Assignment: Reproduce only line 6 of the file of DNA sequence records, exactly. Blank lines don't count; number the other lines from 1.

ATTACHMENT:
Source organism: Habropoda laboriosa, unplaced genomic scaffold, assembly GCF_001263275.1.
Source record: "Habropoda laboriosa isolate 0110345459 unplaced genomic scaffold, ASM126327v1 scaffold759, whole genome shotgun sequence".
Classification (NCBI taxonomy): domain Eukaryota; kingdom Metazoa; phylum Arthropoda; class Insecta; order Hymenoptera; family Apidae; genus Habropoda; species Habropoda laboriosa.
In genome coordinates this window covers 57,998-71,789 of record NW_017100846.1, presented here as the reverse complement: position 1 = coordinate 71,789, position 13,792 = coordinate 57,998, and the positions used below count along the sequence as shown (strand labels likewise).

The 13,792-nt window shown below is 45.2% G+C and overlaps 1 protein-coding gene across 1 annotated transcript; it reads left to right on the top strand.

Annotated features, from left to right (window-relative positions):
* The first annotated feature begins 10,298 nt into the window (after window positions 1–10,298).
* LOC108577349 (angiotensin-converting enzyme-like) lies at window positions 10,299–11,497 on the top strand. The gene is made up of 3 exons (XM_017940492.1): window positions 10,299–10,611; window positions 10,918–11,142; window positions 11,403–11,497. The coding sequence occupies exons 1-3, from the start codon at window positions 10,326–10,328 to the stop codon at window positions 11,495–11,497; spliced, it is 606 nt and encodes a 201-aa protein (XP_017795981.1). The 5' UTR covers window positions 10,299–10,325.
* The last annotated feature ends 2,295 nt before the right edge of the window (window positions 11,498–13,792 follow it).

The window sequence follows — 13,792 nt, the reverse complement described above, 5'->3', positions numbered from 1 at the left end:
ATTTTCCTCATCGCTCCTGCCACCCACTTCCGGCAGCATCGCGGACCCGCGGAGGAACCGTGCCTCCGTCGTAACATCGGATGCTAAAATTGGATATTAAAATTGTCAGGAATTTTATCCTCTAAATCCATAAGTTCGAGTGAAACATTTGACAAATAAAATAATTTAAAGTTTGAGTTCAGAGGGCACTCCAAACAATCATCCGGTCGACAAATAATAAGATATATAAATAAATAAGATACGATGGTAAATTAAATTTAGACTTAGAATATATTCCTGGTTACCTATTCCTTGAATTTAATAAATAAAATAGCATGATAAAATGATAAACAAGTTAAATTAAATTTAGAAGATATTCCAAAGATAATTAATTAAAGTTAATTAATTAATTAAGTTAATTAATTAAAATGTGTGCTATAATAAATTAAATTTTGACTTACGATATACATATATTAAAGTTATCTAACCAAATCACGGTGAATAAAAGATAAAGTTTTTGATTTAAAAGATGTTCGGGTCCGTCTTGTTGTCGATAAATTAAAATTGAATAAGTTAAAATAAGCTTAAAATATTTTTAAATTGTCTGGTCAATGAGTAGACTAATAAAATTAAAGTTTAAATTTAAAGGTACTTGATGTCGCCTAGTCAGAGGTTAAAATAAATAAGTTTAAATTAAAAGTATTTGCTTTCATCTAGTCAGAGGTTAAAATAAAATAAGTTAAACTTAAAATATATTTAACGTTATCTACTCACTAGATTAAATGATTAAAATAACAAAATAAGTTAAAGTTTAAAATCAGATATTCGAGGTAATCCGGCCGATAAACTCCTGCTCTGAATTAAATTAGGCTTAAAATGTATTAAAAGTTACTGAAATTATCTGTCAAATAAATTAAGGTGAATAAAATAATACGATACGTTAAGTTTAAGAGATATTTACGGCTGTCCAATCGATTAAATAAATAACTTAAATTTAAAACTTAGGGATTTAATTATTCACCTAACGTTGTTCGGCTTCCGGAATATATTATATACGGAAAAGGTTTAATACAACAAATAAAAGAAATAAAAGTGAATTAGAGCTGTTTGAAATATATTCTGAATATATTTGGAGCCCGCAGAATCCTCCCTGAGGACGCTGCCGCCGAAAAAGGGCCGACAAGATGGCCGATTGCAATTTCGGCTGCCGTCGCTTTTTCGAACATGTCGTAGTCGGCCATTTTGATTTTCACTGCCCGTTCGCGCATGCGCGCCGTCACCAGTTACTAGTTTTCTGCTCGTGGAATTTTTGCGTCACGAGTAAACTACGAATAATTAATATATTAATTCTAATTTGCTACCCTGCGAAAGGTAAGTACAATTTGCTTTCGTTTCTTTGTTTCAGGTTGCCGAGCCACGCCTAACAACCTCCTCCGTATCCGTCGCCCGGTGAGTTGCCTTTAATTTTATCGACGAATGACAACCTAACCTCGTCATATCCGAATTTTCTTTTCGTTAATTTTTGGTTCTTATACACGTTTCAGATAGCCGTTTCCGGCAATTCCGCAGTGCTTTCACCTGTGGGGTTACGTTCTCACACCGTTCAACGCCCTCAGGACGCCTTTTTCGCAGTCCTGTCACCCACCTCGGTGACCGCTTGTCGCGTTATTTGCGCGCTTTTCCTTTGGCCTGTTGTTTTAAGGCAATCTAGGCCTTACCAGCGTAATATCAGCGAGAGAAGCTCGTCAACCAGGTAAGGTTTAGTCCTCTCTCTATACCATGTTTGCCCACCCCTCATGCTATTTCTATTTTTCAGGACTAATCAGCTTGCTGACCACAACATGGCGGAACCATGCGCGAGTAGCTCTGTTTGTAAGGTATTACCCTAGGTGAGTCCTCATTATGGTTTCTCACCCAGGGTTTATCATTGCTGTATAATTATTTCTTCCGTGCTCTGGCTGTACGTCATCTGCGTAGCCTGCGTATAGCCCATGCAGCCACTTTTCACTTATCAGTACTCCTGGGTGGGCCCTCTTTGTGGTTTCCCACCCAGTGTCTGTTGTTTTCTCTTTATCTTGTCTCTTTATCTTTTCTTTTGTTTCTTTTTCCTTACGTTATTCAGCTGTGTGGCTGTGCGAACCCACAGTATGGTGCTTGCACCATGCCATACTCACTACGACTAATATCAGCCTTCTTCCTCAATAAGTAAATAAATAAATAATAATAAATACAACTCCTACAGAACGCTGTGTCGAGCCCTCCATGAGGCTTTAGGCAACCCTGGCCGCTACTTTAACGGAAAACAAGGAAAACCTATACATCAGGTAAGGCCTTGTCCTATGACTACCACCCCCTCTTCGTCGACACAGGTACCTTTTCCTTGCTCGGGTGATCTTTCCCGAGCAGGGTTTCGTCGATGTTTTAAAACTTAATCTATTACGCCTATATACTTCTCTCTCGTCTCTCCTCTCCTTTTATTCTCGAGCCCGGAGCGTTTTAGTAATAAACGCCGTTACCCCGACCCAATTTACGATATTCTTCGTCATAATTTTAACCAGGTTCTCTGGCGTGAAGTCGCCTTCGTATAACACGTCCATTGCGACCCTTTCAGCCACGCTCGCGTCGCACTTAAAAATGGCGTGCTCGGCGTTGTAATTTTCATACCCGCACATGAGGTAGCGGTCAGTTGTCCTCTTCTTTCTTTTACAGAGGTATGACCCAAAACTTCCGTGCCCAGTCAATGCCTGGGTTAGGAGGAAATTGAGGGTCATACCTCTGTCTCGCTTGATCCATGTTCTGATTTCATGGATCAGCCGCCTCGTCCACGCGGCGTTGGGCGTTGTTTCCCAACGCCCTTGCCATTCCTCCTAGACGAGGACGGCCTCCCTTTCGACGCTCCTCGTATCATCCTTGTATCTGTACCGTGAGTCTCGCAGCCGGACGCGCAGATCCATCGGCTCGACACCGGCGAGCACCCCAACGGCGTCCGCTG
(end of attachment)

Annotated features, from left to right (window-relative positions):